This social security action was submitted to the court, without oral argument, for ruling on plaintiff's motion for summary judgment and defendant's cross-motion for summary judgment. For the reasons explained below, plaintiff's motion is granted, the decision of the Commissioner of Social Security (Commissioner) is reversed, and this matter is remanded for further proceedings consistent with this order.
Plaintiff Ivan Jeleznii, Jr. applied for Supplemental Security Income (SSI) under Title XVI of the Social Security Act (the Act) on January 29, 2004, alleging disability since his birth on September 26, 1978. (Transcript (Tr.) at 55-58.) Plaintiff claimed disability based on developmental delay and on heart, back, and breathing problems. (Tr. at 61.) Plaintiff subsequently amended his application to allege an onset date of January 29, 2004. (Tr. at 229.) Plaintiff's application was denied initially on May 19, 2004 and upon reconsideration on July 19, 2004. (Tr. at 32-47.) Pursuant to plaintiff's request, a hearing was held before an administrative law judge ("ALJ") on April 25, 2005. (Tr. at 48-51, 227-37.) Plaintiff, represented by a non-attorney representative, testified through a Russian language interpreter. (Tr. at 227-36.) A vocational expert was present at the hearing but did not testify. (Tr. at 227, 229.) In a written decision dated June 23, 2005, ALJ Robert K. Rogers, Jr. determined that plaintiff was not disabled. (Tr. at 13-26.) The ALJ entered the following findings:
1. The claimant has not engaged in substantial gainful activity since the alleged onset of disability.
2. The claimant has the following medically determinable impairment(s): slight thoracic scoliosis and reversal of the normal cervical lordosis.
3. The claimant does not have any impairment, or combination of impairments, that significantly limits his ability to perform basic work-related activities; therefore, the claimant does not have a "severe" impairment (20 CFR § 416.920).
4. The undersigned finds the claimant's allegations and those of his father regarding his limitations are not totally credible for the reasons set forth in the body of the decision and unique to each individual.
5. The claimant was not under a "disability" as defined in the Social Security Act, at any time through the date of this decision (20 CFR 416.920(c)).
On July 7, 2006, the Appeals Council denied plaintiff's request for review of the ALJ's decision. (Tr. at 5-9.) Plaintiff sought judicial review pursuant to 42 U.S.C. § 405(g) by filing the complaint in this action on August 22, 2006.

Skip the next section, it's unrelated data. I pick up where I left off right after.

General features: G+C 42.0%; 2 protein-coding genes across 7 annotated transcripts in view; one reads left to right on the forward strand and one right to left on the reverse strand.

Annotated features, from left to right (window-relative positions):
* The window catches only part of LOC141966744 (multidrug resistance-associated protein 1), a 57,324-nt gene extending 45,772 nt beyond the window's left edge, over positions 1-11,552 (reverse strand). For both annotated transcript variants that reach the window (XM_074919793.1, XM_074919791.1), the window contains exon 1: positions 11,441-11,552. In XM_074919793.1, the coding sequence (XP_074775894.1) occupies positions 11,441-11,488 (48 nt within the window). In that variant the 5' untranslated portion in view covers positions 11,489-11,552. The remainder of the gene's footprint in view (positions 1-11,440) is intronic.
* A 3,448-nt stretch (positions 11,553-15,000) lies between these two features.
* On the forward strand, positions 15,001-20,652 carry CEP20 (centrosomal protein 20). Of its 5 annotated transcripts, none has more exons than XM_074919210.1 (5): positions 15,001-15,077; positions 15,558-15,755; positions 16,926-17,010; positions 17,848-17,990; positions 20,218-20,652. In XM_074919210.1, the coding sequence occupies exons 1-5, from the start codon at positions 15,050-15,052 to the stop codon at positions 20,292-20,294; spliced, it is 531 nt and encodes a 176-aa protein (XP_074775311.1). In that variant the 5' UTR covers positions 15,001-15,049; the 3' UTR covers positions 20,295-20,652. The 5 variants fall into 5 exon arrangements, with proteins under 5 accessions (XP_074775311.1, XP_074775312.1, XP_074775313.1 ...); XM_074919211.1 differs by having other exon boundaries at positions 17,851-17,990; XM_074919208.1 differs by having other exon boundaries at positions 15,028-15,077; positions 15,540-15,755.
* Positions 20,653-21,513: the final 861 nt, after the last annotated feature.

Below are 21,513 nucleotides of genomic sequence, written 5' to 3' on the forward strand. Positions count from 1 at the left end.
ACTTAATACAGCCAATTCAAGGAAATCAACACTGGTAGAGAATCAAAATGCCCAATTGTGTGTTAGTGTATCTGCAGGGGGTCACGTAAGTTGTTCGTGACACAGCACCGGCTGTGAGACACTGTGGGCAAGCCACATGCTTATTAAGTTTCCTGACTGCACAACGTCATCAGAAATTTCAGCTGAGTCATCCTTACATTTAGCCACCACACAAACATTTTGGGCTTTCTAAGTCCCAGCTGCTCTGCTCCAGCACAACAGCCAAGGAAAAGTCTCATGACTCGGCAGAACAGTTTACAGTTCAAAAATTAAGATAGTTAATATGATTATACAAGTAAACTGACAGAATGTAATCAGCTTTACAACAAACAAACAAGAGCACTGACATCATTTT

The Commissioner's decision that a claimant is not disabled will be upheld if the findings of fact are supported by substantial evidence in the record as a whole and the proper legal standards were applied. Schneider v. Comm'r of the Soc. Sec. Admin., 223 F.3d 968, 973 (9th Cir. 2000); Morgan v. Comm'r of the Soc. Sec. Admin., 169 F.3d 595, 599 (9th Cir. 1999). The findings of the Commissioner as to any fact, if supported by substantial evidence, are conclusive. See Miller v. Heckler, 770 F.2d 845, 847 (9th Cir. 1985). Substantial evidence is such relevant evidence as a reasonable mind might accept as adequate to support a conclusion. Morgan, 169 F.3d at 599; Jones v. Heckler, 760 F.2d 993, 995 (9th Cir. 1985) (citing Richardson v. Perales, 402 U.S. 389, 401 (1971)).
A reviewing court must consider the record as a whole, weighing both the evidence that supports and the evidence that detracts from the ALJ's conclusion. See Jones, 760 F.2d at 995. The court may not affirm the ALJ's decision simply by isolating a specific quantum of supporting evidence. Id.; see also Hammock v. Bowen, 879 F.2d 498, 501 (9th Cir. 1989). If substantial evidence supports the administrative findings, or if there is conflicting evidence supporting a finding of either disability or non-disability, the finding of the ALJ is conclusive, see Sprague v. Bowen, 812 F.2d 1226, 1229-30 (9th Cir. 1987), and may be set aside only if an improper legal standard was applied in weighing the evidence, see Burkhart v. Bowen, 856 F.2d 1335, 1338 (9th Cir. 1988).
In determining whether or not a claimant is disabled, the ALJ should apply the five-step sequential evaluation process established under Title 20 of the Code of Federal Regulations, §§ 404.1520 and 416.920. See Bowen v. Yuckert, 482 U.S. 137, 140-42 (1987). This five-step process can be summarized as follows:
Step one: Is the claimant engaging in substantial gainful activity? If so, the claimant is found not disabled. ...